mining and metallurgy at Lafayette college,
Easton, Pa., 1868-70. Through the friendship of
Alexander Pardee he was put into railroad
work, and served as superintendent of the Port
Oram iron works at Dover, N.J. , 1870-76 ; of the
Secaucus iron works, at Seoaucus, N.J., 1876-78,
and of the Muskenetcong iron works at Stanhope,
N.J., 1878-82. He was superintendent of the
Lackawanna Iron and Coal company at Scranton,
Pa., 1882-87 ; general manager of the company,
1887-92, and president and general manager,
1892-93. He was a member of, and held oflSces in,
the American Institute of Mining Engineers, to
whose transactions he contributed scientific
papers. He was married, Oct. 16, 1872, to Anna
Robeson, daughter of Prof. W. McCartney, of
Easton, Pa., and had sons, Edward Stuart Moffat
and Douglas Maxwell Moffat. He died at Scran-
ton, Pa., Aug. 4, 1893.

MOFFAT, James Clement, educator, was
born in Glencree, Gallowayshire, Scotland, May
30, 1811 ; son of David Douglas and Margaret
(Clement) Moffat, persons of humble station. He
was a shepherd boy until 1837, and worked at
the printer's trade, 1828-33, meantime preparing
himself for college. He immigrated to the
United States in 1833 : entered the College of
New Jersey at the expense of a Mr. Douglas, and
was graduated valedictorian, A.B., 1835, A.M.,

[513]



MOFFAT



MOHR



1838. Pie was a tutor in a family in New Haven
and post graduate student at Yale, 1835-37 ; a
tutor in Greek at the College of New Jersey,
1837-39 : pi'ofessor of Latin and Greek at Lafay-
ette college, Pa., 1839-41, and of Roman lan-
guage and literature and of modern history at
Miami university, Ohio, 1841-53. He was licensed








PR(AJCETO-y THtOLOilCA-L St/^lAIAP-Y

to preach by the presbytery of Oxford, Ohio, in
January, 1851 ; ordained in October, 1851 ; was pro-
fessor of Greek and Hebrew in tlie Cincinnati The-
ological seminary, 1852-53, and professor of Latin
language and history in the College of New Jersey,
1853-54, of Greek language and hterature, 1854-63,
and lecturer on Greek literary history there, 1861-
77. He was Helena professor of church history
in Princeton Theological seminary, 1861-88, and
professor emeritus, 1888-90. He received the de-
gree D.D. from Miami in 1853. He was married,
first, Oct. 13, 1840, to Ellen, daughter of Johnand
Elizabeth Stewart of Easton, Pa. She died,
July 15, 1849, and he was married, secondly, to
Mary B., daughter of Professor Thomas J. Mat-
thews of Miami university, Ohio. By his first
marriage he had three children : a son and
daughter who died in infancy, and a son, Edward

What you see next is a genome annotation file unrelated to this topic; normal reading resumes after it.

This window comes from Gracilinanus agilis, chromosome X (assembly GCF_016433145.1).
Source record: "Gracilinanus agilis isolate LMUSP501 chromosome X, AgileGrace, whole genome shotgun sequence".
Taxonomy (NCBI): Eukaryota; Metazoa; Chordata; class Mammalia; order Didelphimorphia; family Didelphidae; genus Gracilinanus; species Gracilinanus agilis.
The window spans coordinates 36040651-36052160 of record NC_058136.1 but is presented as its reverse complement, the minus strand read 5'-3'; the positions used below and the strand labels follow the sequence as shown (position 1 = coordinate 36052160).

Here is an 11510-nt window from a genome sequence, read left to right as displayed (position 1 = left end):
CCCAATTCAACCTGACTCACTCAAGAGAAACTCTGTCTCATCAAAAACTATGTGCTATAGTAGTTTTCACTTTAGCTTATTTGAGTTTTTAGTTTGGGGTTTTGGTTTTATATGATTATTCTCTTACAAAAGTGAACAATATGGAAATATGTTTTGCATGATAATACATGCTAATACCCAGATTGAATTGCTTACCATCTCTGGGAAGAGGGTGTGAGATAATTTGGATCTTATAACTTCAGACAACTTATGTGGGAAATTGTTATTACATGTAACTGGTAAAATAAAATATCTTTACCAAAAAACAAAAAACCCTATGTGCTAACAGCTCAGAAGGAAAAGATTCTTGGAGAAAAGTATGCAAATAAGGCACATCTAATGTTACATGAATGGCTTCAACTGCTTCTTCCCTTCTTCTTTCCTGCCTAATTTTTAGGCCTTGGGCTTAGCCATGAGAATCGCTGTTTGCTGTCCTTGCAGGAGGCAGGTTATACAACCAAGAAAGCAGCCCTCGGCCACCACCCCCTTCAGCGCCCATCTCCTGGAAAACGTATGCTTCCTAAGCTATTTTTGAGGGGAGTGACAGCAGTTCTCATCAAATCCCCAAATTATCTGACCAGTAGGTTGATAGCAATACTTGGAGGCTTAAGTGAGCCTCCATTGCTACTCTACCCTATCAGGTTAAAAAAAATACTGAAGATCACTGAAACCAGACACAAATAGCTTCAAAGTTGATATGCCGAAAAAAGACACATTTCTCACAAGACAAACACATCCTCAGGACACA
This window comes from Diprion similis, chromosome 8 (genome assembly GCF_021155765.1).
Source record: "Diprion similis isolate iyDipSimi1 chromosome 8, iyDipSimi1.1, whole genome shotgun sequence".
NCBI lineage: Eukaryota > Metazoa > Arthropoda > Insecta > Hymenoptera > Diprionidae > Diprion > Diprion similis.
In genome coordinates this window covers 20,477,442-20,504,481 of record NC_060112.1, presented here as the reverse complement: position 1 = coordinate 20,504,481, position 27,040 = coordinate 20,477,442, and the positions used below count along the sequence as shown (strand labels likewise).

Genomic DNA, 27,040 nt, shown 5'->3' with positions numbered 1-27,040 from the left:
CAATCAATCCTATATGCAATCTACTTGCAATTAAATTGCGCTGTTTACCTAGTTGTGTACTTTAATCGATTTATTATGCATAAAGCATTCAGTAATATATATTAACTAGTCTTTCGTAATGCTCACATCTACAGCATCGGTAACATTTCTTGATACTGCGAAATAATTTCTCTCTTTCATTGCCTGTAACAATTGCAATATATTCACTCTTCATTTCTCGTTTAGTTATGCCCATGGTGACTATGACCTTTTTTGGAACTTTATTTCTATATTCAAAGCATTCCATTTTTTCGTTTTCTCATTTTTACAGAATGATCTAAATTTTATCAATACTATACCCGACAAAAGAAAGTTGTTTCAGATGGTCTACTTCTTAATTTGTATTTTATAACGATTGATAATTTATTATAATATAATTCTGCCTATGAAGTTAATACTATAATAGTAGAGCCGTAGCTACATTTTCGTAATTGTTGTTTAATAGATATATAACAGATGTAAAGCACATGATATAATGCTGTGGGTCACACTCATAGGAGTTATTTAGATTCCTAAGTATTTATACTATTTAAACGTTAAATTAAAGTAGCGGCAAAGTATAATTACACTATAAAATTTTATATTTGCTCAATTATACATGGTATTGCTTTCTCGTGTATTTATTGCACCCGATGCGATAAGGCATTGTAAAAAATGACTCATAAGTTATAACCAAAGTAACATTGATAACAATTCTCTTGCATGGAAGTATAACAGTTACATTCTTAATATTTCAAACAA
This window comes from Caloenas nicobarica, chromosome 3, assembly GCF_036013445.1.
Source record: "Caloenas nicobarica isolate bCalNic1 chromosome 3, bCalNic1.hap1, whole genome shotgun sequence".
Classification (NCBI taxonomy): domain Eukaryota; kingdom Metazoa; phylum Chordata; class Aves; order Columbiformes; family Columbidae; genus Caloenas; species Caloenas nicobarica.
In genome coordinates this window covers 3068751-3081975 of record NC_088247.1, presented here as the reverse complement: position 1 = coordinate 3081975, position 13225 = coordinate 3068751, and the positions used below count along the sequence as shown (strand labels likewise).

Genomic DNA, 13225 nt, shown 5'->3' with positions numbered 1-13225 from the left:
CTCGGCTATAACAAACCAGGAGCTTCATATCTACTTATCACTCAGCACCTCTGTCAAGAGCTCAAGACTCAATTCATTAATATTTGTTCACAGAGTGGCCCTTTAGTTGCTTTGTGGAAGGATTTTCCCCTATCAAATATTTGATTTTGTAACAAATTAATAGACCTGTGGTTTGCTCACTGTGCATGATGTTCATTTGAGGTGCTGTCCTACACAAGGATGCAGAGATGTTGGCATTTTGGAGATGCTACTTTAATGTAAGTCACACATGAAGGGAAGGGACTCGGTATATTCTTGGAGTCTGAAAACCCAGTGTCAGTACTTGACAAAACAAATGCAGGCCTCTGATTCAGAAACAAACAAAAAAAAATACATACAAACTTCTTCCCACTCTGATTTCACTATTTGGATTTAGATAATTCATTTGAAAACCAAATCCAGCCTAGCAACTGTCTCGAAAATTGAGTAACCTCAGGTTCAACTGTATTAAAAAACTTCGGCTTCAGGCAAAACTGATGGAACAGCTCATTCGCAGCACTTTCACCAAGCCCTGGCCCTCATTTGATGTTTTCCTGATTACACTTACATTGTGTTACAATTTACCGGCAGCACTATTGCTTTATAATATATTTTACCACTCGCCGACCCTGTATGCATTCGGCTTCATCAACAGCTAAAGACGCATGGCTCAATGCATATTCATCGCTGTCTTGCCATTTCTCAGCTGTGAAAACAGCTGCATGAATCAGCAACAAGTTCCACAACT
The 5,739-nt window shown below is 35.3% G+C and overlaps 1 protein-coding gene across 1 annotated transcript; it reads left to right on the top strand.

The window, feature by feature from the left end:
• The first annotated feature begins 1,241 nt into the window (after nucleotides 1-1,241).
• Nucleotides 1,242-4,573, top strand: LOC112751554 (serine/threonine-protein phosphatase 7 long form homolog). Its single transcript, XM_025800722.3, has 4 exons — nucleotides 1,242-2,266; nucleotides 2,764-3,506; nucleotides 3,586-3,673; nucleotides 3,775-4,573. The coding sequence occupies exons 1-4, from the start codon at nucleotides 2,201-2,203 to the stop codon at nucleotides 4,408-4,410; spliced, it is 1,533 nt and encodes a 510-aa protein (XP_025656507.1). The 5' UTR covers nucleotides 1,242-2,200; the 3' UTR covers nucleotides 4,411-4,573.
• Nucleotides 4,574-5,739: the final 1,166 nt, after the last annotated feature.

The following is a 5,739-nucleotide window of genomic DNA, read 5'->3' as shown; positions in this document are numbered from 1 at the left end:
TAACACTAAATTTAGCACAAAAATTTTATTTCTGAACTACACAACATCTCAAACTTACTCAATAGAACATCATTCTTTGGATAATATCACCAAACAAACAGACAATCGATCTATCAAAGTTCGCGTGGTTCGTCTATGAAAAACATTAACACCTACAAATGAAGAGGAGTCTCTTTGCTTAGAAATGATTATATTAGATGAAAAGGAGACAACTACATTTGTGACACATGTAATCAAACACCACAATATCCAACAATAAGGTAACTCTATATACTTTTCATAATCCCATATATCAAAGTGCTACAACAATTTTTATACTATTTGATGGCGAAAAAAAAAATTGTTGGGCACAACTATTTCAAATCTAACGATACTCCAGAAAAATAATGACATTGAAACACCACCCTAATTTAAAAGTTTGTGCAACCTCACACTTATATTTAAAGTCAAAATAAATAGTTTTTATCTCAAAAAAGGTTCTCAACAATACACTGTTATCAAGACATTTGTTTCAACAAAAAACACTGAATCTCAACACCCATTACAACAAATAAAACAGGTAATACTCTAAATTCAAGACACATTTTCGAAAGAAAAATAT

Stewart (q.v.), and by his second marriage ten
children : two sons and a daughter, who died in
infancy ; James Douglas, Princeton, 1873, archi-
tect. New York city ; Henry, physician, Yonkers,
N.Y. ; Alexander, Princeton, 1884, electrical en-
gineer and foot-ball authority ; William David,
and three daughters. He was the author of : A
Rhyme of the North Country (1847) ; Life of Dr.
Chalmers (1853); Introduction to the Study of
^Uhetics nSHQ, 2d edition, 1860); Comparative
History of Religions (1871-73) ; Smig and Scenery,
or a Summer Ramble in Scotland (1874) ; Alruyn,
a Romance of Study (poem. 1875) ; The Church in
Scotland (1882): Church History in Brief (1885);
The Story of a Dedicated Life (1887). He died
in Princeton, N.J., June 7, 1890.

MOFFAT, James David, educator, was born in
New Lisbon, Ohio, March 15. 1846 : son of the
Rev. John and Mary Ann (JIcNeelan) Moffat;
grandson of James Moffat of Scotland, and of
George McNeelan of Homewortli, Ohio. He was




[514]



graduated at Washington and Jefferson college,.
A.B., 1869 ; studied at Princeton Theological
seminary, 1869-71 ; was licensed to preach, April
14, 1871, and ordained by the presbytery of Wash-
ington, May 8, 1873. He was a stated supply at
the Second Presbyterian
church. Wheeling, W. Va.,
of which his father was pas-
tor, 1871-73 ; was assistant
pastor there, 1873-75, and
succeeded his father as pas-
tor, 1875-82. He was married ,
Sept. 6, 1876, to Elizabeth
Dalzell, daughter of Henry Crangle of Wheeling,
W.Va. He was elected president of Washington
and Jefferson college, Nov. 16, 1881, assumed the
presidency, Jan. 1, 1882, and was officially inaug-
urated, June 20, 1883. He received the degree of
D.D. from Hanover college, Indiana, in 1883 ; from
the College of New Jersey in 1883, and that of
LL.D. from the Western University of Pennsyl-
vania in 1897. He was an editorial contributor
of the Presbyterian Banner at Pittsburg, Pa.,
1893-99, and became one of its editors in 1900.

MOHR, Charles (Carl) Theodor, botanist, was
born in Esslingen, Wiirtemberg. Germany, Dec.
38, 1824 ; son of Louis M. Mohr. He attended
scientific schools in Germany and was a member
of August Kappler'c exploring expedition ta
Dutch Guiana in 1845. He immigrated to America
upon tlie outbreak of the California gold fever in
1849, and engaged in business as a pharmacist at.
Louisville, Ky., 1853-57, and at Mobile, Ala., 1857-
93. He was married, March 12, 1852, to Sophia
Roemer of Louisville. He explored the forests of
the Gulf states for the 10th census, 1880-81, and
in 1893 he retired from business and engaged in
forestry and botanical research. He was chosen
botanist of the geological survey of Alabama in
1884 and was elected agent of the forestry divi-
.sion of the U.S. department of agriculture in

1889. The honorary degree of Pli.D. was con-
ferred on him by the University of Alabama in

1890. He was elected a corresponding member
of the Philadelphia Academy of Science ; the-
Torrey Botanical club of New York ; the Massa-
chusetts Horticultural society ; the Philadelphia
College of Pharmacy ; was an honorary member
of the state pharmaceutical associations of Loui-
siana, Missouri and Ohio ; a member of the com
mittee of revision of the U.S. Pharmacopoeia in
1890 ; a fellow of the American Association for
the Advancement of Science, and a non-resident
member of the Washington Academy of Sciences
and the Society of American Foresters. He is the
author of : The Timber Pines of the Southern
United States (1896); Plant Life of Alabama
(1901). and contributions to the National Her-